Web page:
Anna Wintour Joins These A-list Models To Explain Why Fashion Needs To Be Size Inclusive
Anna Wintour opened Vogue’s annual Forces of Fashion summit with a message of positivity. Describing the recent US election result as “inspiring,” she went on to praise designers who have fearlessly pushed on despite the challenges faced during the ongoing pandemic, reassuring virtual attendees that this is “a moment of change and of hope” – an appropriate prelude to the first discussion of the day: “Whose Positivity?,” moderated by Gabriella Karena-Johnson and featuring models Paloma Elsesser, Precious Lee, Tess McMillan and Jill Kortleve.
Anna Wintour and the “Whose Positivity?” panel during day one of the Vogue Forces of Fashion summit
“We have to acknowledge the fact that there was a time, not long ago, where this entire panel wouldn’t exist,” said Karefa-Johnson, referencing the shifts in the industry over the past decade and increasing diversity now shown on the runway. Recalling her first entry into the world of fashion, Kortleve described a painful two-year period of simply trying to lose weight in order to fit with the zeitgeist, while McMillan found herself pigeon-holed by agencies who wanted to place her in their ‘Curve’ sections – something she described as “very offensive.”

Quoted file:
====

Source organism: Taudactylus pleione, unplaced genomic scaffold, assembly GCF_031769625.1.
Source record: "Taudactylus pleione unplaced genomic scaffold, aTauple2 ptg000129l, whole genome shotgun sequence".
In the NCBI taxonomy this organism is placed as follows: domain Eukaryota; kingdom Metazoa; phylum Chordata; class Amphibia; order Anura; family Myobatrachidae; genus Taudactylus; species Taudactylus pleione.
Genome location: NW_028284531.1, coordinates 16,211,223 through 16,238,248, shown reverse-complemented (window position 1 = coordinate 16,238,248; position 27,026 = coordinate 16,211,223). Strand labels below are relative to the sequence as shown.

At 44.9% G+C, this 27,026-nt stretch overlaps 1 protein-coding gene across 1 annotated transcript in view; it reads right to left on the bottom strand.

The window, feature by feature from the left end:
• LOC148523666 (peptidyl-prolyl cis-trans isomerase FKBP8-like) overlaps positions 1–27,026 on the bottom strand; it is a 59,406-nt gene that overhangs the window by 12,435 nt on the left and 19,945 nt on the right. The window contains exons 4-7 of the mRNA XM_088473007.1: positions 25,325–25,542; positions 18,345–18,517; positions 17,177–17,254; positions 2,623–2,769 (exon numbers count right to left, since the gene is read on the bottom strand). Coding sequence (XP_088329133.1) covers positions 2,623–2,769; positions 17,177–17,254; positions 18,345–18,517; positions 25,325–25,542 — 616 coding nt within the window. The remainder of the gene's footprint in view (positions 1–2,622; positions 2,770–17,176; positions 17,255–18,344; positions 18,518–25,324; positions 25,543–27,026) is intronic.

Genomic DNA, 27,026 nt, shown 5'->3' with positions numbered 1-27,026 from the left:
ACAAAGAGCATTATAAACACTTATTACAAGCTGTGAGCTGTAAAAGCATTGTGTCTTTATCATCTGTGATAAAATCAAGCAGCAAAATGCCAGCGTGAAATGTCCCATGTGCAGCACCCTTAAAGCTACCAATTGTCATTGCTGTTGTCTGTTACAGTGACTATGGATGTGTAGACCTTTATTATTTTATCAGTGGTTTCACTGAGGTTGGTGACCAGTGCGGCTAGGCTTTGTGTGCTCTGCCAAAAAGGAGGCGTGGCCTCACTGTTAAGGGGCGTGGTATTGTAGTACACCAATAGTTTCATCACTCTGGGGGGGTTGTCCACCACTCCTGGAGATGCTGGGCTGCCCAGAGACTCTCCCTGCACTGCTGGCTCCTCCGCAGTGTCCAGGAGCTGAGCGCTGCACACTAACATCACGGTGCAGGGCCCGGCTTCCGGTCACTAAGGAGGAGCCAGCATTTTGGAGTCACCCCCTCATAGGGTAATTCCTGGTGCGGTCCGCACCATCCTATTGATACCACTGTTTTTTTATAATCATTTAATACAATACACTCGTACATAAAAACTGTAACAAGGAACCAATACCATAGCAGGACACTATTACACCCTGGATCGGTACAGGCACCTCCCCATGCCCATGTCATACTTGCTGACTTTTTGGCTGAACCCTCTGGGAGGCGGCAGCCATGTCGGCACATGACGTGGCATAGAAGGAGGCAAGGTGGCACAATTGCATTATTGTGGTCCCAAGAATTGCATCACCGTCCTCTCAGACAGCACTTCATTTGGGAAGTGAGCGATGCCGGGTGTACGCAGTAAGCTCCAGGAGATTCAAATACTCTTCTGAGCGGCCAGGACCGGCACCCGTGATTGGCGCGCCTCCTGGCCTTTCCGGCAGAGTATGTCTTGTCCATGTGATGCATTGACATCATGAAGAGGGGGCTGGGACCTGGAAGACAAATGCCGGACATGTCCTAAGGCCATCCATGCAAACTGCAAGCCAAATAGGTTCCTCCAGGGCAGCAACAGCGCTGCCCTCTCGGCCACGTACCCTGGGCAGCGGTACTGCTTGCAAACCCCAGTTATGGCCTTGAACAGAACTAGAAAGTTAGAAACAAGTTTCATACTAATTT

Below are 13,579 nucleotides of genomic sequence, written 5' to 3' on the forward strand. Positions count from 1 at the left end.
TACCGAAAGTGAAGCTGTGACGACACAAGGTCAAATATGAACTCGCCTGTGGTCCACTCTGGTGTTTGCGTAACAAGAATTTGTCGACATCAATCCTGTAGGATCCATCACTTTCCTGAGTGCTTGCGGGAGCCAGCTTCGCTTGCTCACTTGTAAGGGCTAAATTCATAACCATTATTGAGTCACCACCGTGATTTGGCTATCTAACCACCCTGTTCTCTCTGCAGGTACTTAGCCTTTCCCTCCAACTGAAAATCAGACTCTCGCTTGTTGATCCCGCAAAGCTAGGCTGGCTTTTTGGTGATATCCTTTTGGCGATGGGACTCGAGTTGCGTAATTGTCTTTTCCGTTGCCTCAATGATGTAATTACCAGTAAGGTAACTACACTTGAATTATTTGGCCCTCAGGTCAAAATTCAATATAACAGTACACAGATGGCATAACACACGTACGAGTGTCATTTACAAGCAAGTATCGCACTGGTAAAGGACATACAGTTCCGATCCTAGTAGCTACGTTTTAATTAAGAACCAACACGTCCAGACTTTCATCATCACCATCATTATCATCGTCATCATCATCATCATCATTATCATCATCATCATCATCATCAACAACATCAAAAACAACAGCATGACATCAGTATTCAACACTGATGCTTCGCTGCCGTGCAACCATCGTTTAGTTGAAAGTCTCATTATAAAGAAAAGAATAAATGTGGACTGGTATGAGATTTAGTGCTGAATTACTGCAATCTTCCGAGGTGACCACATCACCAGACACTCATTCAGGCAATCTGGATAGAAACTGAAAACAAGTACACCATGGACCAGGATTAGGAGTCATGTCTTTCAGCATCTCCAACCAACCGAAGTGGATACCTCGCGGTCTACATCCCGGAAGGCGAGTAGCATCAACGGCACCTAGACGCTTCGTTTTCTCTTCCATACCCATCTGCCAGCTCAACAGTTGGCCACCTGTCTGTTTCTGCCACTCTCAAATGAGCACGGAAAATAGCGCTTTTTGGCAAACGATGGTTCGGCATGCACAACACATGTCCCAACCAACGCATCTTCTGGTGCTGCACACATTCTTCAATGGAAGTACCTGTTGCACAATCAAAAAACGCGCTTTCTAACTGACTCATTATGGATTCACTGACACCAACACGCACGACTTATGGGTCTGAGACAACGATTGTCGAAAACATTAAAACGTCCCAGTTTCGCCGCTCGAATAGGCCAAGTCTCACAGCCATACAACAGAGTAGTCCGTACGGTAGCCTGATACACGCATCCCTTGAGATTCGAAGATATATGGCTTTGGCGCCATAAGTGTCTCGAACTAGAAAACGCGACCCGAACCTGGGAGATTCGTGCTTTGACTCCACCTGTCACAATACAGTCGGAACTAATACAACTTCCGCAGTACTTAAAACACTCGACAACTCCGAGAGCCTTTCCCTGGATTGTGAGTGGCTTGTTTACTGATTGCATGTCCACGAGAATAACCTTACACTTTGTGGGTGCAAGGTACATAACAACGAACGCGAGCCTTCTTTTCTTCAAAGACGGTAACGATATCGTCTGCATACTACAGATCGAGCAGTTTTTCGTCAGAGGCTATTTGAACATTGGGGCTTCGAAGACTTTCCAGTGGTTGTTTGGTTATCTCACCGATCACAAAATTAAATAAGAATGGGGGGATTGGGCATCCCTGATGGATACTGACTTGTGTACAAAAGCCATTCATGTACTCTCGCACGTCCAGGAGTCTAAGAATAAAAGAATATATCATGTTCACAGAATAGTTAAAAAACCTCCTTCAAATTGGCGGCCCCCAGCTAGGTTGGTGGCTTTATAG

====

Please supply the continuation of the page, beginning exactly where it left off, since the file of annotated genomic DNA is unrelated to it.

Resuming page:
Model Tess McMillan, Vogue Forces of Fashion 2020 summit
Critiquing the vocabulary used to describe models’ bodies, Lee talked of the divisive implications of using such terms as ‘plus-size,’ a categorization she feels is antiquated given the fact that the average size of women in the US is a 14.
“I’m more than capable of creating a beautiful moment in a picture,” she said, as the discussion dug deeper into their thoughts on tokenism. “I think of my work as art,” said McMillan. “I’m not just a body that sells clothes.” Elsesser supported this, referring to a time when she would only be styled in “lingerie and a jacket,” for high fashion editorials because there were no runway samples created to fit her shape.
Describing her appearances on the Alexander McQueen and Fendi runways as “amazing moments,” former Vogue Arabia cover star, Elsesser explained the importance of such castings in relation to the resulting trickle-down effect: samples are created for the runway show and later shot for editorials before ultimately making it into stores.
Left to right: Alva Claire, Precious Lee and Jill Kortleve walk for Versace SS21 / Courtesy of Vogue Runway
Collectively and throughout the discussion, topics linked back to notions of ‘labelling’ and ‘limitation’. These are beautiful women who don’t want to be dictated to by the fashion industry, society, or anyone else for that matter. Describing her experience of walking the Versace SS21 runway as “a win for so many women…an exhale almost,” Lee was grateful that her chosen look – a short, vibrant fitted dress with towering neon green platforms – celebrated (and not covered), her body. “Don’t allow my extra 12 inches to scare you away!” she said, laughing.
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